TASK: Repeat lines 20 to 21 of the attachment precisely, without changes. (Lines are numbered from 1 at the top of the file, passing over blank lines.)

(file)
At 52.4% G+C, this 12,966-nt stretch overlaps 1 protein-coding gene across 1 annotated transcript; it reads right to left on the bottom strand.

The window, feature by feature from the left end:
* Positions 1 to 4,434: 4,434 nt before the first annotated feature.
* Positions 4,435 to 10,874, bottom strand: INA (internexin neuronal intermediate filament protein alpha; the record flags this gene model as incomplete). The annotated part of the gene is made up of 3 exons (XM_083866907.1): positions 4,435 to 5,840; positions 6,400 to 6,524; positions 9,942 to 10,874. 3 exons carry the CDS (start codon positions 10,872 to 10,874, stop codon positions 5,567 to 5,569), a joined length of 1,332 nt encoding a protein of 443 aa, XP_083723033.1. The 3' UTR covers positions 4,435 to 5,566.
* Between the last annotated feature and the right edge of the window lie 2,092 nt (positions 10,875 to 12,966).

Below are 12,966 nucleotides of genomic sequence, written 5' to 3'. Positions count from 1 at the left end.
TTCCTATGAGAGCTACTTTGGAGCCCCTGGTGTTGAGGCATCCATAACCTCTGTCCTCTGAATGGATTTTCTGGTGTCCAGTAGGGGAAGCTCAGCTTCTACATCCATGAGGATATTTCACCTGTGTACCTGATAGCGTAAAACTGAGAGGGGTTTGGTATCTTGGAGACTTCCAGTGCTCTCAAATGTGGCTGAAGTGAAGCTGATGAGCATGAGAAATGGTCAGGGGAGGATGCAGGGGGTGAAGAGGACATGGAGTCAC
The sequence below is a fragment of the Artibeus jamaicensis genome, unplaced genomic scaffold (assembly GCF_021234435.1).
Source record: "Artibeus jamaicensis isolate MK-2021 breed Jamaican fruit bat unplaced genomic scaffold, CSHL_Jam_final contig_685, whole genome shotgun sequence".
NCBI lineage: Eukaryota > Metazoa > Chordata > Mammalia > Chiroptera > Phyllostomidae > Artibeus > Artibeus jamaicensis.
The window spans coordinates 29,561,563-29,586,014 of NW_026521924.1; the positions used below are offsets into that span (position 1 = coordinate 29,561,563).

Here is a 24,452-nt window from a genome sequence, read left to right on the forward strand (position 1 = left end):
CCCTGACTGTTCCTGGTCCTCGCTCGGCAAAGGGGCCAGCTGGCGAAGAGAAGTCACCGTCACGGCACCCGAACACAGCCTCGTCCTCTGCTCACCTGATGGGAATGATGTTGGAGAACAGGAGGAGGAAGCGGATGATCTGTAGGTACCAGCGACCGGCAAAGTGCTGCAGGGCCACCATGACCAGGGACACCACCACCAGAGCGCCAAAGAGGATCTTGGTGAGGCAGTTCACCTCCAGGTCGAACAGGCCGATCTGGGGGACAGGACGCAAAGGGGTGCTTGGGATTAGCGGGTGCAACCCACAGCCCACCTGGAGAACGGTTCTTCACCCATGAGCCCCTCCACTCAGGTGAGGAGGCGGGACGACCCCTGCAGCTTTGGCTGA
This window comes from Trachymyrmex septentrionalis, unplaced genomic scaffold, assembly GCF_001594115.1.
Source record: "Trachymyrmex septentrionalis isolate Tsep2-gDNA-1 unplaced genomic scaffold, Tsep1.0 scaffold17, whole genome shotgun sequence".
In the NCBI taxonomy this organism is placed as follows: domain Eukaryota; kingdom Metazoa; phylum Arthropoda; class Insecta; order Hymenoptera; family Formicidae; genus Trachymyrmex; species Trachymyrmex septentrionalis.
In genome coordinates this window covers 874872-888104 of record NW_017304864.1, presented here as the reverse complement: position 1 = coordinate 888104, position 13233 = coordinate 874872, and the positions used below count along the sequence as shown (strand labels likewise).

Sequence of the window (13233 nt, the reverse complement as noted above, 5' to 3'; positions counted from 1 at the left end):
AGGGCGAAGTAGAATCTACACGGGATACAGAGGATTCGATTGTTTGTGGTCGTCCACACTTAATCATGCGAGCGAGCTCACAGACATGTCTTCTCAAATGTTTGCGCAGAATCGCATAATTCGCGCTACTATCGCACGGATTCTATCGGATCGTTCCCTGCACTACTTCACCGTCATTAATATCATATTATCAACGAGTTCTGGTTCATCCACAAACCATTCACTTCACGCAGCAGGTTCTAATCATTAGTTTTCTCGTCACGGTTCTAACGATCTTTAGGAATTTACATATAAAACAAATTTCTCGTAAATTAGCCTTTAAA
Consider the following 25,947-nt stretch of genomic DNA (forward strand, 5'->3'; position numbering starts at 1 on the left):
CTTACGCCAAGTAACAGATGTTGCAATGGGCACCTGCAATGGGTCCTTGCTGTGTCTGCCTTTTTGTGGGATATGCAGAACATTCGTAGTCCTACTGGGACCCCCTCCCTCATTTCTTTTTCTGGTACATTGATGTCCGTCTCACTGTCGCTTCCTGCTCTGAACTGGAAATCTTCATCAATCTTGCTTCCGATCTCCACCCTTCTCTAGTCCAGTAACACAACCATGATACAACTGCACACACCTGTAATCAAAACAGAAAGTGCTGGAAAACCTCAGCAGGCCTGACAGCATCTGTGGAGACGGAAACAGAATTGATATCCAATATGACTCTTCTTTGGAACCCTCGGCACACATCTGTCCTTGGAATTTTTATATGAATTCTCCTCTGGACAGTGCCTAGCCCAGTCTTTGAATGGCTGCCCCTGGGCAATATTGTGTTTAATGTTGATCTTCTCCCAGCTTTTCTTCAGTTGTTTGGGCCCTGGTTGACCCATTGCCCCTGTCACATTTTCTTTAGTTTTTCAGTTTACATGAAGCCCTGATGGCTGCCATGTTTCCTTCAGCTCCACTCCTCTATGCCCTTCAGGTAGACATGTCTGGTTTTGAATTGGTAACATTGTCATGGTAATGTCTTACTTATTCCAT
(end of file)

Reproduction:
Consider the following 25,947-nt stretch of genomic DNA (forward strand, 5'->3'; position numbering starts at 1 on the left):
CTTACGCCAAGTAACAGATGTTGCAATGGGCACCTGCAATGGGTCCTTGCTGTGTCTGCCTTTTTGTGGGATATGCAGAACATTCGTAGTCCTACTGGGACCCCCTCCCTCATTTCTTTTTCTGGTACATTGATGTCCGTCTCACTGTCGCTTCCTGCTCTGAACTGGAAATCTTCATCAATCTTGCTTCCGATCTCCACCCTTCTCTAGTCCAGTAACACAACCATGATACAACTGCACACACCTGTAATCAAAACAGAAAGTGCTGGAAAACCTCAGCAGGCCTGACAGCATCTGTGGAGACGGAAACAGAATTGATATCCAATATGACTCTTCTTTGGAACCCTCGGCACACATCTGTCCTTGGAATTTTTATATGAATTCTCCTCTGGACAGTGCCTAGCCCAGTCTTTGAATGGCTGCCCCTGGGCAATATTGTGTTTAATGTTGATCTTCTCCCAGCTTTTCTTCAGTTGTTTGGGCCCTGGTTGACCCATTGCCCCTGTCACATTTTCTTTAGTTTTTCAGTTTACATGAAGCCCTGATGGCTGCCATGTTTCCTTCAGCTCCACTCCTCTATGCCCTTCAGGTAGACATGTCTGGTTTTGAATTGGTAACATTGTCATGGTAATGTCTTACTTATTCCAT